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StaySafe.ph Fixes Sensitive Personal Information Exposure
5 min read

StaySafe.ph Fixes Sensitive Personal Information Exposure

StaySafe.ph Fixes Sensitive Personal Information Exposure


Update as of December 21, 2020 2:25 PM, MultiSys acted and fixed the vulnerability in their API. I also updated the title of this blog.

TL;DR: StaySafe's API was vulnerable to Sensitive Personal Information exposure and data of users might be exposed if they share their QR code online. So I'm highly recommending users to not share their QR codes to anyone or publicly, if not necessary, to avoid information exposure.

StaySafe.PH is the Philippines official health condition reporting, contact tracing, and social distancing system to assist the government on our fight against COVID-19.

The Inter-Agency Task Force for the Management of Emerging Infectious Diseases (IATF) has made use of the staysafe.ph contact tracing application mandatory for the national government agencies and local government units. (Source: IATF Resolution No.85)

The staysafe.ph application already went through the assessment of the DICT's Cyber Security Bureau. (Source: BusinessMirror) So I was confident that the application has already been tested and secured.

So for this blog, I will write about the security issue I discovered in the StaySafe's API.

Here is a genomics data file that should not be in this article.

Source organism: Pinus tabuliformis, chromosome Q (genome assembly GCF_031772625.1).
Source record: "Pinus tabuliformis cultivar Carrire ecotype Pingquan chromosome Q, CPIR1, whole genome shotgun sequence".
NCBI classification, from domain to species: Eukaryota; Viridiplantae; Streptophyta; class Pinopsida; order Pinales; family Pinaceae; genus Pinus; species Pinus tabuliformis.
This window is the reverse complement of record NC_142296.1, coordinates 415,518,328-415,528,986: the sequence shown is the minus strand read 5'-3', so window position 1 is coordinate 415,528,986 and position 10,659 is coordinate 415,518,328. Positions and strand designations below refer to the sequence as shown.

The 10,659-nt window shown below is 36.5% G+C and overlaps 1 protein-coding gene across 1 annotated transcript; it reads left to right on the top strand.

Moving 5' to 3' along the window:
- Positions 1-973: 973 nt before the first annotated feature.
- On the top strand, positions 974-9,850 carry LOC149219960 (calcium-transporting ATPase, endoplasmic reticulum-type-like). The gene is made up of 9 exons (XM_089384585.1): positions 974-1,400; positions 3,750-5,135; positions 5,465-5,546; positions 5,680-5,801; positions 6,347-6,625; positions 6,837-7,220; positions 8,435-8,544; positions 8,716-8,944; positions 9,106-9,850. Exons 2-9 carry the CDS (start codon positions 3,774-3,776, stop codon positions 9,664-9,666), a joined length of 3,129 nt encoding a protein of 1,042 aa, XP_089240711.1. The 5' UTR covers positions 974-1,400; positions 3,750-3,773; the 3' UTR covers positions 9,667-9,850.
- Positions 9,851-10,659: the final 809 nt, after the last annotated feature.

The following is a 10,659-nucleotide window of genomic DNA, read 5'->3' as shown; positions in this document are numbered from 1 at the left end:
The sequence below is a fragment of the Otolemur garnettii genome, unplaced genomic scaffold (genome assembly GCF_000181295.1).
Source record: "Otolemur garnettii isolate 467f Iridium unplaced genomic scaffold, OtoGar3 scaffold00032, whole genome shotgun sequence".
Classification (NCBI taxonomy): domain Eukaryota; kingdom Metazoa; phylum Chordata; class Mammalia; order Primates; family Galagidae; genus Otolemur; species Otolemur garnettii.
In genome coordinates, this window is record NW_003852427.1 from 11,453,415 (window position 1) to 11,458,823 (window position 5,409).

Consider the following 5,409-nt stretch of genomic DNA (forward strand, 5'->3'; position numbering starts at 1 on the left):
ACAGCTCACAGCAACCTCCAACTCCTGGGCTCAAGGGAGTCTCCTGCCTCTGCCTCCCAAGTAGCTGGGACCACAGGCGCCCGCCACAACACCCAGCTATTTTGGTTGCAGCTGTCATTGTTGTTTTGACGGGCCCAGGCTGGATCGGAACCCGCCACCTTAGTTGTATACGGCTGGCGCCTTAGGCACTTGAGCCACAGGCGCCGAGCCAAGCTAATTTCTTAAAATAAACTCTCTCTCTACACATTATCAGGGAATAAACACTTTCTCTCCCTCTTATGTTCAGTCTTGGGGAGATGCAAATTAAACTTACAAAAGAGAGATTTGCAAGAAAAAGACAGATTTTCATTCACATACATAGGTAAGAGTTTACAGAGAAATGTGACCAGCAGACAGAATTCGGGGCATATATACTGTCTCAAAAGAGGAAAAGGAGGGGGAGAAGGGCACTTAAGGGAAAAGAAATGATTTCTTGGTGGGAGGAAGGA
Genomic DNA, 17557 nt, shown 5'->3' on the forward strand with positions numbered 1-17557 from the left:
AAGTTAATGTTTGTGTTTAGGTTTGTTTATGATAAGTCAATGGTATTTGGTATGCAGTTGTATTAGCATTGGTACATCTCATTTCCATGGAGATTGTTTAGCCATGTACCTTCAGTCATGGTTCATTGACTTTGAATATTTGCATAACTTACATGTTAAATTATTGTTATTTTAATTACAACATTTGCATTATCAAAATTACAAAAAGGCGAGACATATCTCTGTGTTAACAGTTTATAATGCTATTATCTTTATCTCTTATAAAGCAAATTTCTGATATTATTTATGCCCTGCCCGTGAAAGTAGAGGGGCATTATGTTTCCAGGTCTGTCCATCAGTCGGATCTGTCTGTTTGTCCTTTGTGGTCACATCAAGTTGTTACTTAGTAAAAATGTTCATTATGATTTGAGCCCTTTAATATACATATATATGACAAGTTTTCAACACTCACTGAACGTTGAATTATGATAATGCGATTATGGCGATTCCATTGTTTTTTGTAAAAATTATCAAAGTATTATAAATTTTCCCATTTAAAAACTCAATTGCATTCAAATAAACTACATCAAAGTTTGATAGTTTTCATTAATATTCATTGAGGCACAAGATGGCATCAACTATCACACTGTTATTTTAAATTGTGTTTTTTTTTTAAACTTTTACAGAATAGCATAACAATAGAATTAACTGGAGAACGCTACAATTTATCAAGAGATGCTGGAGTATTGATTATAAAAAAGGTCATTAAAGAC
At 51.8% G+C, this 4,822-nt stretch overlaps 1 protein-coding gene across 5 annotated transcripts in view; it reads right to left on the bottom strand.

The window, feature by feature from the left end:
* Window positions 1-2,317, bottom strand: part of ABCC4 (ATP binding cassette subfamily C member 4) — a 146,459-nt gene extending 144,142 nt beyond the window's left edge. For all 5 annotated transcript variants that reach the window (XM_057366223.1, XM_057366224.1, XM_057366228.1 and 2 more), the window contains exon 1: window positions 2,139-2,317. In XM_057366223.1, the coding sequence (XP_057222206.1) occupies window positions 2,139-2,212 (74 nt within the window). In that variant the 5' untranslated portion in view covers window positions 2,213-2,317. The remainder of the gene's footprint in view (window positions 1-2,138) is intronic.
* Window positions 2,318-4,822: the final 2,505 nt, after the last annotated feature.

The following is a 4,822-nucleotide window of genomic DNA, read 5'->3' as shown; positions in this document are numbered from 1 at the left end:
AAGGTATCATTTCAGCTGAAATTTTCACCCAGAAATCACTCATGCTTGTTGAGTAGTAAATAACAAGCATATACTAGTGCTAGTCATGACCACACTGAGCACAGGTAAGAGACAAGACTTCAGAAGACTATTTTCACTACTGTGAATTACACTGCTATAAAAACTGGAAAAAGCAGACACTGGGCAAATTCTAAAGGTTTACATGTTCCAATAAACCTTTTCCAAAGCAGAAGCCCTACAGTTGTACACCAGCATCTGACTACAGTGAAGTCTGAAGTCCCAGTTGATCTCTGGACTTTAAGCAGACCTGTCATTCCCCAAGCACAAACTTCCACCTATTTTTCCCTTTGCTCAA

After signing up and inputting my information, the application will provide a QR code that you may show to establishments for health check. Aside from that, I also found out that I can also scan someone else's QR code.

In that feature, I discovered a vulnerability that upon scanning someone else's QR code it will return or show you the whole Sensitive Personal Information (SPI) of the QR code owner.

To demonstrate and show you the impact of this vulnerability, I searched on Facebook for publicly posted StaySafe QR using this search query staysafe.ph QR code and I found at least 5 QR codes in just a few seconds.

Figure 1. Publicly posted StaySafe QR Codes

Screenshot below is one of many publicly posted StaySafe QR in social media sites.

Figure 2. StaySafe QR code downloaded from https://www.facebook.com/photo/?fbid=119499919973101&set=a.119499943306432

Scanning it with StaySafe's 'SCAN QR' feature, will return the page shown below.

Figure 3. Scan Result

Normally, when you scan a StaySafe QR it will just show you the health status and the first name (Code Name).

But on my end as an infosec enthusiast, I monitored the HTTP requests and responses from and to the StaySafe application. (P.S. No testing performed against the application.)

I then noticed that when I scan someone else's QR code, it will send an API request to https://ws.staysafe.ph/api/v1/me/profile/scan_qr containing the UUID of the QR code. The API endpoint will then display its response containing the Sensitive Personal Information of the QR code owner.

Figure 4. API's Response upon scanning

The following fields are included in the response of the API endpoint. (The field will return 'null' if the data was not provided.)

  • Full Name
  • Photo URL (Selfie)
  • Age
  • Gender
  • Full Address
  • Symptoms
  • Health Checklist
  • Company Name
  • Company Address
  • ID URL (Government ID)
  • Email Address
  • Family Member's Info